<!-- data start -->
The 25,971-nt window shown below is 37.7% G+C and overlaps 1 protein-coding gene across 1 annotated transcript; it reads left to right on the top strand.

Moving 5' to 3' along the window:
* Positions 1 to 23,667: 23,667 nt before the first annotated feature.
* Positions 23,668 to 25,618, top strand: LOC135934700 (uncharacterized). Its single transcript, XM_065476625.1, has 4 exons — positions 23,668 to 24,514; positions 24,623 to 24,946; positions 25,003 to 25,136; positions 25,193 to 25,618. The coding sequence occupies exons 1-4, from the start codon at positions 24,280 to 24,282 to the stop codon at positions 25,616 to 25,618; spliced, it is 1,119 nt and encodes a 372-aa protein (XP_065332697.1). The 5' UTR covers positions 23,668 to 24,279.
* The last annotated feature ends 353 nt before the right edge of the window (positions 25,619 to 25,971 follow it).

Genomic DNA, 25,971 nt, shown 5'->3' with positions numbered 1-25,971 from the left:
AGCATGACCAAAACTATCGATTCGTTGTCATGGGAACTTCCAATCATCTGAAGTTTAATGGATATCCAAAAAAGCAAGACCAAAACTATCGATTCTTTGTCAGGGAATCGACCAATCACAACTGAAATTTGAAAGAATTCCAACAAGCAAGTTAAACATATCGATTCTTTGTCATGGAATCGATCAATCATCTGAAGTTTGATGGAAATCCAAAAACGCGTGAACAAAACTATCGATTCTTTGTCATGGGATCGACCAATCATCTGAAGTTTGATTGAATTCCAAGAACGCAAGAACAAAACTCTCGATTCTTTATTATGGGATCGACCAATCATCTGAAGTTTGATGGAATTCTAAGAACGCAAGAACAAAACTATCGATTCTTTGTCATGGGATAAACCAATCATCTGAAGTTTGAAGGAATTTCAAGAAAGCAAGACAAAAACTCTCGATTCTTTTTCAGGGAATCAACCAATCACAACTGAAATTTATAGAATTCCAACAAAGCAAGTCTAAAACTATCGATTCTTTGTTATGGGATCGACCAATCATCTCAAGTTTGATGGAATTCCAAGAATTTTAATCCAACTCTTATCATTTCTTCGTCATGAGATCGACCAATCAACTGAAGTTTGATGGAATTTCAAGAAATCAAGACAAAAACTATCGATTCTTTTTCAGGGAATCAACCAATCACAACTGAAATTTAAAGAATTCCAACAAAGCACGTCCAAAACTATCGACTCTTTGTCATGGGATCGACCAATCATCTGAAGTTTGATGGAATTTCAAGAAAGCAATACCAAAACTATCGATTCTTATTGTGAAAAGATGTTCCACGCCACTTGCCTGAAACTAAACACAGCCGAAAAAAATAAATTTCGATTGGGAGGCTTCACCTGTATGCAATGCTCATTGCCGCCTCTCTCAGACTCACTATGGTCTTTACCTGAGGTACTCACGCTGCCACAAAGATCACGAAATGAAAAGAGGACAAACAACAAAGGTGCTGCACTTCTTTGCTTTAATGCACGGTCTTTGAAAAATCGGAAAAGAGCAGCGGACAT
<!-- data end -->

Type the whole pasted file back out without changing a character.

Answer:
The 25,971-nt window shown below is 37.7% G+C and overlaps 1 protein-coding gene across 1 annotated transcript; it reads left to right on the top strand.

Moving 5' to 3' along the window:
* Positions 1 to 23,667: 23,667 nt before the first annotated feature.
* Positions 23,668 to 25,618, top strand: LOC135934700 (uncharacterized). Its single transcript, XM_065476625.1, has 4 exons — positions 23,668 to 24,514; positions 24,623 to 24,946; positions 25,003 to 25,136; positions 25,193 to 25,618. The coding sequence occupies exons 1-4, from the start codon at positions 24,280 to 24,282 to the stop codon at positions 25,616 to 25,618; spliced, it is 1,119 nt and encodes a 372-aa protein (XP_065332697.1). The 5' UTR covers positions 23,668 to 24,279.
* The last annotated feature ends 353 nt before the right edge of the window (positions 25,619 to 25,971 follow it).

Genomic DNA, 25,971 nt, shown 5'->3' with positions numbered 1-25,971 from the left:
AGCATGACCAAAACTATCGATTCGTTGTCATGGGAACTTCCAATCATCTGAAGTTTAATGGATATCCAAAAAAGCAAGACCAAAACTATCGATTCTTTGTCAGGGAATCGACCAATCACAACTGAAATTTGAAAGAATTCCAACAAGCAAGTTAAACATATCGATTCTTTGTCATGGAATCGATCAATCATCTGAAGTTTGATGGAAATCCAAAAACGCGTGAACAAAACTATCGATTCTTTGTCATGGGATCGACCAATCATCTGAAGTTTGATTGAATTCCAAGAACGCAAGAACAAAACTCTCGATTCTTTATTATGGGATCGACCAATCATCTGAAGTTTGATGGAATTCTAAGAACGCAAGAACAAAACTATCGATTCTTTGTCATGGGATAAACCAATCATCTGAAGTTTGAAGGAATTTCAAGAAAGCAAGACAAAAACTCTCGATTCTTTTTCAGGGAATCAACCAATCACAACTGAAATTTATAGAATTCCAACAAAGCAAGTCTAAAACTATCGATTCTTTGTTATGGGATCGACCAATCATCTCAAGTTTGATGGAATTCCAAGAATTTTAATCCAACTCTTATCATTTCTTCGTCATGAGATCGACCAATCAACTGAAGTTTGATGGAATTTCAAGAAATCAAGACAAAAACTATCGATTCTTTTTCAGGGAATCAACCAATCACAACTGAAATTTAAAGAATTCCAACAAAGCACGTCCAAAACTATCGACTCTTTGTCATGGGATCGACCAATCATCTGAAGTTTGATGGAATTTCAAGAAAGCAATACCAAAACTATCGATTCTTATTGTGAAAAGATGTTCCACGCCACTTGCCTGAAACTAAACACAGCCGAAAAAAATAAATTTCGATTGGGAGGCTTCACCTGTATGCAATGCTCATTGCCGCCTCTCTCAGACTCACTATGGTCTTTACCTGAGGTACTCACGCTGCCACAAAGATCACGAAATGAAAAGAGGACAAACAACAAAGGTGCTGCACTTCTTTGCTTTAATGCACGGTCTTTGAAAAATCGGAAAAGAGCAGCGGACAT